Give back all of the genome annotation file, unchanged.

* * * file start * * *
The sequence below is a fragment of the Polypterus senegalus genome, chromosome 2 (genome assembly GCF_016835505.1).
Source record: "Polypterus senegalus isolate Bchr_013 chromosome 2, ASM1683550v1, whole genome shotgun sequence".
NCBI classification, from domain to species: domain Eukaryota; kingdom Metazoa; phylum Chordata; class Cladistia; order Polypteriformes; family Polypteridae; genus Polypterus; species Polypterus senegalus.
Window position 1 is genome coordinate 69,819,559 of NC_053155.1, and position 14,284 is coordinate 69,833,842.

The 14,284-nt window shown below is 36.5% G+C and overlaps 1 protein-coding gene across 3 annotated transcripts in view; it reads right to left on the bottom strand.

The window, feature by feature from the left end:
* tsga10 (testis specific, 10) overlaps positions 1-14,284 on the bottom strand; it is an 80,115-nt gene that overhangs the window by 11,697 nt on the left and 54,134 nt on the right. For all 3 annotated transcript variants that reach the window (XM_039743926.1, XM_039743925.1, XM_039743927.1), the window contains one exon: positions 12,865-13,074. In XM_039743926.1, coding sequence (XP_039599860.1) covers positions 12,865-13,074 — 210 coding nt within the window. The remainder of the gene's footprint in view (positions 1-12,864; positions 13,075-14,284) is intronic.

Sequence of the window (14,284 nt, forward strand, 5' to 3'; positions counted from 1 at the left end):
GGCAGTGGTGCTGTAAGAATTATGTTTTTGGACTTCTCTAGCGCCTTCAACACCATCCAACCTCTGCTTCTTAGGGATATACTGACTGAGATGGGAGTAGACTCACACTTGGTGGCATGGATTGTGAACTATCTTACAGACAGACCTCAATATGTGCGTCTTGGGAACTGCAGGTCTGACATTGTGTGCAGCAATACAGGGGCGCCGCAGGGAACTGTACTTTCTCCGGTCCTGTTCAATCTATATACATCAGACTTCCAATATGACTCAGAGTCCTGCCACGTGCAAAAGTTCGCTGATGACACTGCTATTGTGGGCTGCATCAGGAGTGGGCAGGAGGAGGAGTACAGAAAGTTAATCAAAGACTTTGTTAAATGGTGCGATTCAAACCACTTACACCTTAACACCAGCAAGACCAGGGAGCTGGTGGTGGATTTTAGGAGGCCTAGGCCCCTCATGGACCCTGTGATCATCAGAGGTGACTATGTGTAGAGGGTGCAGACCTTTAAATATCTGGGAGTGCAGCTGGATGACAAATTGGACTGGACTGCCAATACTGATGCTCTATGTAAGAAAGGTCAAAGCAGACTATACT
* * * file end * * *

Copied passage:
The sequence below is a fragment of the Polypterus senegalus genome, chromosome 2 (genome assembly GCF_016835505.1).
Source record: "Polypterus senegalus isolate Bchr_013 chromosome 2, ASM1683550v1, whole genome shotgun sequence".
NCBI classification, from domain to species: domain Eukaryota; kingdom Metazoa; phylum Chordata; class Cladistia; order Polypteriformes; family Polypteridae; genus Polypterus; species Polypterus senegalus.
Window position 1 is genome coordinate 69,819,559 of NC_053155.1, and position 14,284 is coordinate 69,833,842.

The 14,284-nt window shown below is 36.5% G+C and overlaps 1 protein-coding gene across 3 annotated transcripts in view; it reads right to left on the bottom strand.

The window, feature by feature from the left end:
* tsga10 (testis specific, 10) overlaps positions 1-14,284 on the bottom strand; it is an 80,115-nt gene that overhangs the window by 11,697 nt on the left and 54,134 nt on the right. For all 3 annotated transcript variants that reach the window (XM_039743926.1, XM_039743925.1, XM_039743927.1), the window contains one exon: positions 12,865-13,074. In XM_039743926.1, coding sequence (XP_039599860.1) covers positions 12,865-13,074 — 210 coding nt within the window. The remainder of the gene's footprint in view (positions 1-12,864; positions 13,075-14,284) is intronic.

Sequence of the window (14,284 nt, forward strand, 5' to 3'; positions counted from 1 at the left end):
GGCAGTGGTGCTGTAAGAATTATGTTTTTGGACTTCTCTAGCGCCTTCAACACCATCCAACCTCTGCTTCTTAGGGATATACTGACTGAGATGGGAGTAGACTCACACTTGGTGGCATGGATTGTGAACTATCTTACAGACAGACCTCAATATGTGCGTCTTGGGAACTGCAGGTCTGACATTGTGTGCAGCAATACAGGGGCGCCGCAGGGAACTGTACTTTCTCCGGTCCTGTTCAATCTATATACATCAGACTTCCAATATGACTCAGAGTCCTGCCACGTGCAAAAGTTCGCTGATGACACTGCTATTGTGGGCTGCATCAGGAGTGGGCAGGAGGAGGAGTACAGAAAGTTAATCAAAGACTTTGTTAAATGGTGCGATTCAAACCACTTACACCTTAACACCAGCAAGACCAGGGAGCTGGTGGTGGATTTTAGGAGGCCTAGGCCCCTCATGGACCCTGTGATCATCAGAGGTGACTATGTGTAGAGGGTGCAGACCTTTAAATATCTGGGAGTGCAGCTGGATGACAAATTGGACTGGACTGCCAATACTGATGCTCTATGTAAGAAAGGTCAAAGCAGACTATACT